Residential support worker
Residential support workers look after the physical and mental wellbeing of children or vulnerable adults in care.
1. Entry requirements
You'll need paid or voluntary experience in the social work and care sector. You could get this in a number of ways like:
- working or volunteering at a youth club
- personal experience of caring for a family member
- working as a social work assistant
- paid or voluntary work in a care home, nursery or relevant charity
You could take a social care course at college but this is not essential. You'll need English and maths skills.
You'll need clearance from the Disclosure and Barring Service (DBS)
A driving licence could be useful.
To work in children’s homes, you must be at least 18 years old, and at least 4 years older than the oldest child in the home. For this reason, many of these jobs carry a minimum age restriction of 23 years.
You could get into this job through an apprenticeship.
Skills for Care has more information about becoming a residential support worker.
2. Skills required
- the ability to get on with people of all ages and backgrounds and gain their trust
- tact, patience and understanding
- computer literacy and administration skills
- mental strength, to cope with challenging situations and clients
3. What you'll do
Your clients could include children in care, or adults with physical or learning disabilities, mental health problems, addiction issues or other emotional or social needs.
Your day-to-day tasks might include:
- checking residents’ needs and progress
- providing physical care, which could include bathing, toileting, dressing and feeding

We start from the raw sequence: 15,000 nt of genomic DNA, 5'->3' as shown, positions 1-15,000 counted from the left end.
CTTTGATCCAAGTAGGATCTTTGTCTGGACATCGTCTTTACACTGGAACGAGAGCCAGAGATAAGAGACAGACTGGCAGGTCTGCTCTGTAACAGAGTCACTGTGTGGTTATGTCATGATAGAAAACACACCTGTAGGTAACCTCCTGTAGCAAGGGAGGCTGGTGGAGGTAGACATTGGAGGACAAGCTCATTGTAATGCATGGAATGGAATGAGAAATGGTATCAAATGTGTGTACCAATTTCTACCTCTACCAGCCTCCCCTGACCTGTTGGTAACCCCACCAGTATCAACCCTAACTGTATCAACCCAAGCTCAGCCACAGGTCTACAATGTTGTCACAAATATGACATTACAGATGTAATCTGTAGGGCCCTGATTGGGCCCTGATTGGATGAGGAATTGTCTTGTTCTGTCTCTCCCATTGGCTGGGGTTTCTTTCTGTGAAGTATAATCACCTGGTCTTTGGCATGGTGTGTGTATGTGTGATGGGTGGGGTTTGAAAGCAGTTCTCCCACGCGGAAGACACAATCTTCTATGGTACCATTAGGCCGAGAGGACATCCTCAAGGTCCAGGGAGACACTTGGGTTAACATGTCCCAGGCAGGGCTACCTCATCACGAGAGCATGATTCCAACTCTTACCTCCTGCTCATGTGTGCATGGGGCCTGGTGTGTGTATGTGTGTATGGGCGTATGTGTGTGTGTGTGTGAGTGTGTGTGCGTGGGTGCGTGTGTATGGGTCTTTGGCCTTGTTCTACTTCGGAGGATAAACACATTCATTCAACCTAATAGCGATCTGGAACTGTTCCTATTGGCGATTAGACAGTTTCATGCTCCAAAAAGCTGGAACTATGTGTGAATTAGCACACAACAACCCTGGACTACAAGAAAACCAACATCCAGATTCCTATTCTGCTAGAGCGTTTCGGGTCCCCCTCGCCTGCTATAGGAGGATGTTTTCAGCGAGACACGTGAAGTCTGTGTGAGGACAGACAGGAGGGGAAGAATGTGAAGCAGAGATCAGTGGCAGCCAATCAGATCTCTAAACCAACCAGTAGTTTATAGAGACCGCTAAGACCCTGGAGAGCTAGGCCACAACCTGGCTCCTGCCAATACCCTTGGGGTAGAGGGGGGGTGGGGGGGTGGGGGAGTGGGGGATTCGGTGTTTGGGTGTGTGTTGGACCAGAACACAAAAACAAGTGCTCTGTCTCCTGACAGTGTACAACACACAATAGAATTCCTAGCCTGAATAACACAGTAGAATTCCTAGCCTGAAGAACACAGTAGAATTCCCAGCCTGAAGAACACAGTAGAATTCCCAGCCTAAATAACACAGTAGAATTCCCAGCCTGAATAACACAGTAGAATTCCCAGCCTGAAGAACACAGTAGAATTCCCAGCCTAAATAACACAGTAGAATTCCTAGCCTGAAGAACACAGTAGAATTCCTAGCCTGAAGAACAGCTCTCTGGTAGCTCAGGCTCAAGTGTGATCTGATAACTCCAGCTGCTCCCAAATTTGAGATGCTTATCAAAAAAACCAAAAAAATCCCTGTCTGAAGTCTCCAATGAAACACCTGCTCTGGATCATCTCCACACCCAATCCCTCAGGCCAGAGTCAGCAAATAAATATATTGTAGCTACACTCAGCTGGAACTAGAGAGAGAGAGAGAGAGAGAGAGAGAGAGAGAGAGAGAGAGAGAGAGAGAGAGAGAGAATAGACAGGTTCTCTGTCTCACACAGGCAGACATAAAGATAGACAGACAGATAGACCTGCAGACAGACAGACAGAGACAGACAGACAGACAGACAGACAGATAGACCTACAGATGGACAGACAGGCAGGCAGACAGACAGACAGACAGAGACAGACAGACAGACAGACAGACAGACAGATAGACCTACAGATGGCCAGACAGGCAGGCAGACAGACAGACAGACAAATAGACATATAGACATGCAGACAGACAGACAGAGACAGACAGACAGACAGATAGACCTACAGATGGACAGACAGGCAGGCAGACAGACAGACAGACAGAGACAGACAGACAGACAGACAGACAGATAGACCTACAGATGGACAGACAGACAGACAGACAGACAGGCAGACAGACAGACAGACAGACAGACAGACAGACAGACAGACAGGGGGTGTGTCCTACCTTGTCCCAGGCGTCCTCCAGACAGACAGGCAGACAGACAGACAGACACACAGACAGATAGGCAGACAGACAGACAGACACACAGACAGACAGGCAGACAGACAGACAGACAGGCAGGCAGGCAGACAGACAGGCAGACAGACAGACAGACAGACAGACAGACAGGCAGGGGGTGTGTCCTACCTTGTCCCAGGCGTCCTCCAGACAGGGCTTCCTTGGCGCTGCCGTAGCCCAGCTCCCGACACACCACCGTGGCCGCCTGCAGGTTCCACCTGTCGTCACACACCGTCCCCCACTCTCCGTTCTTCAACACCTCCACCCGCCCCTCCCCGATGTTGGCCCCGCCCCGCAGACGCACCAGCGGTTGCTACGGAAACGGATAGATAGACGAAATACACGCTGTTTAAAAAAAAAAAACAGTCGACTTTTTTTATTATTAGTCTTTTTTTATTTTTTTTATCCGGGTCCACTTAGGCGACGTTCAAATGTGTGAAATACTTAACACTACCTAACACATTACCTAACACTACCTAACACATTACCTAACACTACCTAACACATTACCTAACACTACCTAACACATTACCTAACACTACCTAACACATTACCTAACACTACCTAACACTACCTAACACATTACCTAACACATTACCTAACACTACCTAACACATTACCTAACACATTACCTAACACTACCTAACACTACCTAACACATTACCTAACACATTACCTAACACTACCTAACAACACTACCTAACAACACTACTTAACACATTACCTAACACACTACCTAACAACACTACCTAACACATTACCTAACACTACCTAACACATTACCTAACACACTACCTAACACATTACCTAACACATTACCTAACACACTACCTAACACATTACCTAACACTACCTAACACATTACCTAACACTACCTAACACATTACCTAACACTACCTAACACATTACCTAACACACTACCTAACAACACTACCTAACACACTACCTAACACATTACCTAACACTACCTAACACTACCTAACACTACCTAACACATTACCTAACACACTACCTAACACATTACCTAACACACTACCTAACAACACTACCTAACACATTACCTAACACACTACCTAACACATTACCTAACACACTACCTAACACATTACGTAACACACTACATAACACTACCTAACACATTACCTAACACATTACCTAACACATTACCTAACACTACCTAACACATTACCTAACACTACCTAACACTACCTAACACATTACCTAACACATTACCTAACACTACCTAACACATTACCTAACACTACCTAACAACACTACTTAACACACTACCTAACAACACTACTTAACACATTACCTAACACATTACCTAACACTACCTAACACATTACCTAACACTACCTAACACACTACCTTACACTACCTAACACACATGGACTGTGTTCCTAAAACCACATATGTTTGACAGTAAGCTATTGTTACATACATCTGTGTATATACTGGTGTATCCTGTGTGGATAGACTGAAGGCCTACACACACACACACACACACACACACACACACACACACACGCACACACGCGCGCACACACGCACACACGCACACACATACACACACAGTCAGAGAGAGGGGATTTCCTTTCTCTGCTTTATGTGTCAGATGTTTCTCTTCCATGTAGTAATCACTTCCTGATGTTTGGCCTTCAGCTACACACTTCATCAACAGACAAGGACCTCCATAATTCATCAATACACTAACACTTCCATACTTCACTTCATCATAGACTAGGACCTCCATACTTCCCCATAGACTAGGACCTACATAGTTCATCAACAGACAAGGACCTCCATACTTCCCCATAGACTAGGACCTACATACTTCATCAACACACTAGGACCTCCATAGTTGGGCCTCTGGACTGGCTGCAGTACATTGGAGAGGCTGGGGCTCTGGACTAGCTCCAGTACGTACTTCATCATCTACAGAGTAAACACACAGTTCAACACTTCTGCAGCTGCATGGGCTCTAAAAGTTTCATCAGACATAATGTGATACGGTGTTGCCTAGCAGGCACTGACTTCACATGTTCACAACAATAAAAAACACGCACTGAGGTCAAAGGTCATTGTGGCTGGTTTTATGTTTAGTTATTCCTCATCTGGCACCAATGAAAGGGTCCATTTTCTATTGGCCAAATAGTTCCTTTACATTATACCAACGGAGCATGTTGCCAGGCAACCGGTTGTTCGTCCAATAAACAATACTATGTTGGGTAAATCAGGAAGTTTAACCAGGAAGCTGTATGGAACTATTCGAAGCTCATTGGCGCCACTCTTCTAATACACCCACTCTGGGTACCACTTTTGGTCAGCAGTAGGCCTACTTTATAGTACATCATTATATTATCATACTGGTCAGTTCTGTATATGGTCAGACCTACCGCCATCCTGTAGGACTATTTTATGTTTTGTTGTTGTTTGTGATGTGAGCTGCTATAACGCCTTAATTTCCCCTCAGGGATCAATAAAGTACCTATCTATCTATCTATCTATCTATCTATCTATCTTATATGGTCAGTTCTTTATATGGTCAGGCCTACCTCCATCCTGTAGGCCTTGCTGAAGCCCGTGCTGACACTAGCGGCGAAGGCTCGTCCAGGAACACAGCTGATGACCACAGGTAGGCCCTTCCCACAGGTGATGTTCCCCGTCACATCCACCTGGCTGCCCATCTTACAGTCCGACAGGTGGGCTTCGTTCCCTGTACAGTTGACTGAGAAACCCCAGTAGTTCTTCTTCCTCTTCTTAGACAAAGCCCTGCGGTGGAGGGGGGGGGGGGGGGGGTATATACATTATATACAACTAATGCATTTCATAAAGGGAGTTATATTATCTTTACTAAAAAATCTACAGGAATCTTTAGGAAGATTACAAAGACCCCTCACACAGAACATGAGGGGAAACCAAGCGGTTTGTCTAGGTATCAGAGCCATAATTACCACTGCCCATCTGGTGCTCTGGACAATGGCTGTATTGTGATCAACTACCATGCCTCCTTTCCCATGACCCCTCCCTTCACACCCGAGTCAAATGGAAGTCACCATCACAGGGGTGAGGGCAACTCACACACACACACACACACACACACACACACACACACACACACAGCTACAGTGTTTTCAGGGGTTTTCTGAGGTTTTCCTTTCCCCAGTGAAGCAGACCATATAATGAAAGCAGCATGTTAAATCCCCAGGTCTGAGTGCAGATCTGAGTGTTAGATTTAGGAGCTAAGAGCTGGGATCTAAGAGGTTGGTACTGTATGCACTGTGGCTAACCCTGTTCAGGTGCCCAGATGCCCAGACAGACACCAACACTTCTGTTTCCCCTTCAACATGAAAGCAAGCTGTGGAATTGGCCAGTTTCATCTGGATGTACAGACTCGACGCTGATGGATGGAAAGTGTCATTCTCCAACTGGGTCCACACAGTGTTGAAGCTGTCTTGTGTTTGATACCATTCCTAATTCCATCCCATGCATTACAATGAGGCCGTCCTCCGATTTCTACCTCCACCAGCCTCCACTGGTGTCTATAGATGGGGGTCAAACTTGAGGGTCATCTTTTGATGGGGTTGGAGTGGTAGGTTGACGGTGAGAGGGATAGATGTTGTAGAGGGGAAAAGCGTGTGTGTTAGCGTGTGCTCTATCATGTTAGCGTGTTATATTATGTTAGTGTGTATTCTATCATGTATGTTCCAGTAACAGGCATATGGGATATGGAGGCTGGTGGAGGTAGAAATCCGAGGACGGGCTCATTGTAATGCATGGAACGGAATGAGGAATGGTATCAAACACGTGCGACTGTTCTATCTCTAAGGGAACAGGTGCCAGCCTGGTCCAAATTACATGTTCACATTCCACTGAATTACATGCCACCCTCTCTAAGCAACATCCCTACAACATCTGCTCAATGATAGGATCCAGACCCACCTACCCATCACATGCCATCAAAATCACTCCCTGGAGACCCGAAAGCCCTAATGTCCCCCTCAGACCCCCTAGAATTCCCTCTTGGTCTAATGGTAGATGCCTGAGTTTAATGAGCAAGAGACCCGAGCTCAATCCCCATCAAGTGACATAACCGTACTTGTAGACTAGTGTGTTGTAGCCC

- providing one-to-one counselling or group therapy sessions
- teaching daily living skills like budgeting, shopping and claiming benefits
- providing leisure and creative activities in a safe and supportive setting
- helping residents to deal with problems and become independent
- talking with residents' families and arranging family and home visits
You'll also be expected to keep accurate records and write reports. These may be used in case reviews and future care plans.
Starter: £17,000 to £21,000
Experienced: £22,000 to £24,000
Highly Experienced: Up to £27,000 (senior support worker)
These figures are a guide.
5. Working hours, patterns and environment
You'll work around 37 to 40 hours a week, often on a shift rota including weekends, evenings and sleep-in duties. You may also be on call at times.
You'll be based in children's homes, hostels, or adult residential care centres. You may also spend time in the community doing activities with residents.
The work can be challenging, as you may be supporting residents with unpredictable behaviour.
6. Career path and progression
With experience, you could take on more responsibility as a senior support worker or manager.
You could also train as a social worker.
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Last updated: 13 September 2017